Friday, March 27, 2015

Mike Oldfield - Tubular Bells

Richard Branson and Nik Powell opened a mail order record store in London specializing in Krautrock music. As the record store grew into a success, they decided to branch out into new interests and started their own record label in 1972. They called it Virgin as they were all new (virgins) to business. Their first release was Mike Oldfield's progressive rock album Tubular Bells, which stayed on the British charts for over 5 years, topping at number 1. A pretty good feat for a label and musician’s debut. 


Mike Oldfield recorded Tubular Bells when he was only 19 years old, playing most of the instruments himself, which was uncommon in the early 70's. While the writing and performance is amazing, what really helped this album become huge was using the opening riff of the title track as the theme for the movie The Exorcist. This launched Oldfield's music to a very broad audience. 


This 49 minute instrumental album went on to win a Grammy for instrumental composition in 1972. Globally it has sold 16 million copies to date and was a major player in making Virgin Records one of the most important record labels in history. Not bad for a 19 year old Mike Oldfield.  


Tubular Bells launched a long and respectful career for Oldfield and he is still releasing new material. To date he has 25 studio albums released with three of them landing at number one on the UK charts. Tubular Bells was actually not his first number one. Oldfield released his second LP, Hergest Ridge, in August 1974 and this album debuted at number one. With the new publicity, Tubular Bells again gained popularity and climbed the charts (where it had never left, just dropped) beating out his second album for the top spot.


It seems that Oldfield and his labels were always trying to recapture the magic of Tubular Bells: releasing Tubular Bells 2 & 3 and even rerecording the original album in 2003. While this other material is good, it pales in comparison to the original. Besides, it would be hard for them match the publicity originally from being the theme to The Exorcist.







Sunday, March 1, 2015

Miles Davis - Green Haze

Miles Davis was born in Alton, Illinois in May, 1926. His parents encouraged him in music at a young age, giving him a trumpet and starting him in lessons (his father gave him the trumpet while his mother encouraged the piano). Davis moved fast and started playing professionally locally at only 16 years of age while still in High School. After graduating, he moved to New York City where he began music studies at the Juilliard School of Music. While in New York he began playing regularly at jam sessions in some Harlem nightclubs. Eventually, Davis dropped out of school to concentrate on performing, bouncing between many jazz bands including a stint with Charlie Parker Quintet where he also contributed on their recordings. After Miles and Charlie Parker separated ties (band friction caused by drugs and money issues), Miles began working mainly as a freelancer. Fast forward several years of playing with some of the most influential jazz musicians and battling a heroin addiction, Miles signed a contract with Prestige records in 1951 where he began his solo career.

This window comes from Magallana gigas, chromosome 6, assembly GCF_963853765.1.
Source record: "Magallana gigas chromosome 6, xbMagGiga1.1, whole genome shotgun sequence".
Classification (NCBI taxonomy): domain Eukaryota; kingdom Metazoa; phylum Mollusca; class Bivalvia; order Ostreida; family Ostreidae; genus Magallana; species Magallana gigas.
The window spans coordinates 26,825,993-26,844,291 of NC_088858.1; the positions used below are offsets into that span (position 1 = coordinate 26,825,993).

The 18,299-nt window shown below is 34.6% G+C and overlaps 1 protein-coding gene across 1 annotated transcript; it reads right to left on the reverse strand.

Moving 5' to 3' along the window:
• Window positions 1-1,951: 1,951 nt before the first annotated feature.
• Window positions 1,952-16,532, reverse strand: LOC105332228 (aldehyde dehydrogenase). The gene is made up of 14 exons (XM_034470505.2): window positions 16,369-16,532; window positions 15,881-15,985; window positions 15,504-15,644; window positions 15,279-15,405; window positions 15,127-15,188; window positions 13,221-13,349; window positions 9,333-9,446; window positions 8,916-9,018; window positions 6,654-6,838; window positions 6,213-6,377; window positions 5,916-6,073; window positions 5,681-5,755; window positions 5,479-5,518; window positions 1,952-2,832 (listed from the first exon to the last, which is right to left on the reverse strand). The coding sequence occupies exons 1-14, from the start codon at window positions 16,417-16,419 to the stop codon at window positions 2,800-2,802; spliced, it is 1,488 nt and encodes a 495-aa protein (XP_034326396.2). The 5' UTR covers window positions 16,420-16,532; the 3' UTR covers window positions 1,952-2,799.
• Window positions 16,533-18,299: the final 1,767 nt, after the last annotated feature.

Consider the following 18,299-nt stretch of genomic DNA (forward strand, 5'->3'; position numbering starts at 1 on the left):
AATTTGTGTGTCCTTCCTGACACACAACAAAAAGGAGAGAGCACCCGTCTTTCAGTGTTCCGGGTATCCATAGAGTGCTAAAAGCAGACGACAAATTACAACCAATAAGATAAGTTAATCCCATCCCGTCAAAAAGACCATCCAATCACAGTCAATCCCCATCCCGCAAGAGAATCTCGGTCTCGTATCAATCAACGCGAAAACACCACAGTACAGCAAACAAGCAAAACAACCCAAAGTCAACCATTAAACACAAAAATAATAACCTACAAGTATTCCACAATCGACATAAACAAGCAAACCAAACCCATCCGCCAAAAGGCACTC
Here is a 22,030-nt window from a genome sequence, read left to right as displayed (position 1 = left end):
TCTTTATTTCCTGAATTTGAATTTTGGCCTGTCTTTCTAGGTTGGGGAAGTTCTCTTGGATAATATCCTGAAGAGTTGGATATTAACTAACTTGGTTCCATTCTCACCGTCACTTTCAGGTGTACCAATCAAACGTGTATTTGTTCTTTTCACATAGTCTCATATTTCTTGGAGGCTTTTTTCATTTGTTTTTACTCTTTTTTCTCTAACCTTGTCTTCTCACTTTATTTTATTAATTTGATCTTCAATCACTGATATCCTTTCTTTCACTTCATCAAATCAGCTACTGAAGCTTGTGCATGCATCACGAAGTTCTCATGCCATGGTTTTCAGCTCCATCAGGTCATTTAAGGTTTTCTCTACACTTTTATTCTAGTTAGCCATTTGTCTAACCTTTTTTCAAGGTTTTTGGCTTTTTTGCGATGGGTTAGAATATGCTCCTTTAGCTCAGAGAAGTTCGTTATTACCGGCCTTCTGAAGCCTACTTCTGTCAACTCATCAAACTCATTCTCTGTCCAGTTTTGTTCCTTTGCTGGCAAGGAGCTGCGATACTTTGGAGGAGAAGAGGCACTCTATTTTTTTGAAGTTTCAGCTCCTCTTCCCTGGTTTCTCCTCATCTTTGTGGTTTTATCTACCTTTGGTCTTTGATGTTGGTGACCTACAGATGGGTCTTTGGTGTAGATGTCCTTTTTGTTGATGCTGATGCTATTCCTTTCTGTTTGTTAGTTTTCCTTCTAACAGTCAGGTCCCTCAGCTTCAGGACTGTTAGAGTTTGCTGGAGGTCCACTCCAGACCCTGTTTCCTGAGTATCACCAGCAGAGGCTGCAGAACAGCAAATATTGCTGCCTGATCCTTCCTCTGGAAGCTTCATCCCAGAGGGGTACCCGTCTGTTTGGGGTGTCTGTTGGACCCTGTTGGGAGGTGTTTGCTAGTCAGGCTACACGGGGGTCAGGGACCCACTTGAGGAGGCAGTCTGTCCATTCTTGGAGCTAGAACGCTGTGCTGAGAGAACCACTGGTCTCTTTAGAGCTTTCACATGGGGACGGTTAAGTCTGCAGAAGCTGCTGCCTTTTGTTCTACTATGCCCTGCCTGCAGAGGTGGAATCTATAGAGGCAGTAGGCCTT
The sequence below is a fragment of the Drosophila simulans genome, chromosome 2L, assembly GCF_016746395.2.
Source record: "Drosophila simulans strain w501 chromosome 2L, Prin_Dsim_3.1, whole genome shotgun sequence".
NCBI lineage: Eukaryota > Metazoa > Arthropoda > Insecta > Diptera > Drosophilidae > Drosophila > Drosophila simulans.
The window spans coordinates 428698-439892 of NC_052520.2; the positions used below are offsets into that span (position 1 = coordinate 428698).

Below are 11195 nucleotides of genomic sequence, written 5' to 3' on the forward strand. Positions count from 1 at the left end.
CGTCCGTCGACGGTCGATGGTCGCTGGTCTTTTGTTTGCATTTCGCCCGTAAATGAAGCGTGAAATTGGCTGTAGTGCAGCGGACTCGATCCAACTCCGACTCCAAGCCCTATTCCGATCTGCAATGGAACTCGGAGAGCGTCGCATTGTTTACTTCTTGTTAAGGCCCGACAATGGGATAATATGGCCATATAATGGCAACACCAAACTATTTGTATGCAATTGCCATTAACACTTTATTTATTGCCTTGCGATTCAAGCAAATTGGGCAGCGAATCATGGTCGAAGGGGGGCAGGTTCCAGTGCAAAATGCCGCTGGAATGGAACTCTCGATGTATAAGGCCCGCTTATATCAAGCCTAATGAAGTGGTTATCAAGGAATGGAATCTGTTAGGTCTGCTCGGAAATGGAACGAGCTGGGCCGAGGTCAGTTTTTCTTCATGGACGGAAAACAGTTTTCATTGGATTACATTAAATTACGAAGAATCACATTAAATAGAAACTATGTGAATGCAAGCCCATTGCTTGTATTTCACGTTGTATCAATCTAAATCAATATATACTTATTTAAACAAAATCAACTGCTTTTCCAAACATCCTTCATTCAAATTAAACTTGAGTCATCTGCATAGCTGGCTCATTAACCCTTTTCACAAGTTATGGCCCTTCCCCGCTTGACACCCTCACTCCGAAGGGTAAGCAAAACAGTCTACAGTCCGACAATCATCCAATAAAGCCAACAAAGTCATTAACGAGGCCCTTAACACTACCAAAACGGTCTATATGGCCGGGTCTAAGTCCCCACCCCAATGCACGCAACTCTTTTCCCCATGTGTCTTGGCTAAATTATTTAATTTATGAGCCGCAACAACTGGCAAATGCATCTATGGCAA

Green Haze was released in 1976 and is a rerelease of Miles’ first two albums with Prestige Records: The Musings of Miles; and Miles – The New Miles Davis Quintet.

The Musings of Miles features Red Garland on piano, Oscar Pettiford on bass, Philly Joe Jones on drums and, of course, Miles on trumpet. This is the first 12" LP released by Miles, however he had released some budget 10" LP's with Prestige prior. It was recorded June 7th, 1955 at Rudy Ban Gelder's home studio (Gelder was a fames Jazz recording engineer). This is a great introduction to Miles, an easy listen with 4 traditional jazz songs and 2 originals. Wait until you hear the sound quality they achieved in the 50’s... if only all albums were mixed this good.

Following the release of The Musings of Miles, Davis’ band made a few switches. Paul Chambers replaced Oscar Pettiford on bass, and John Coltrane was added to the lineup on tenor saxophone, forming The New Miles Davis Quintet. The Miles album was his second full length LP but there were actually recordings made between this album and The Musings of Miles. After Musings was released, Miles played at the Newport Jazz Festival where he was noticed by Columbia Records executive George Avakian, who offered them a contract. They reached an agreement where they could start recording, however, the material could not be released until after Miles fulfilled his contract with Prestige. So, while the album Round About Midnight was recorded in November 1955, the previous month, they could only release it when they were released from Prestige (this album was eventually released in March 1957, their first from Columbia).

This album has a mix of Jazz standards and pop with “The Theme” being the only song composed by Miles Davis. While I really like both of these albums, I’d have to pick The New Miles Davis Quintet as my favorite. Of course, the obvious introduction of John Coltrane to the lineup sways my choice, but also Paul Chambers' addition on bass also plays a major role. Chambers' bass playing is very modern sounding for the time period, almost sounding like he could handle all of the rhythm alone with his fast scale runs and tight timing. It’s pretty impressive considering that the liner notes insists he was completely wasted drunk during these sessions. He proved to be very influential to the genre.

I really like these early Prestige recordings of Miles, now begins the quest to track down all those early 10” releases.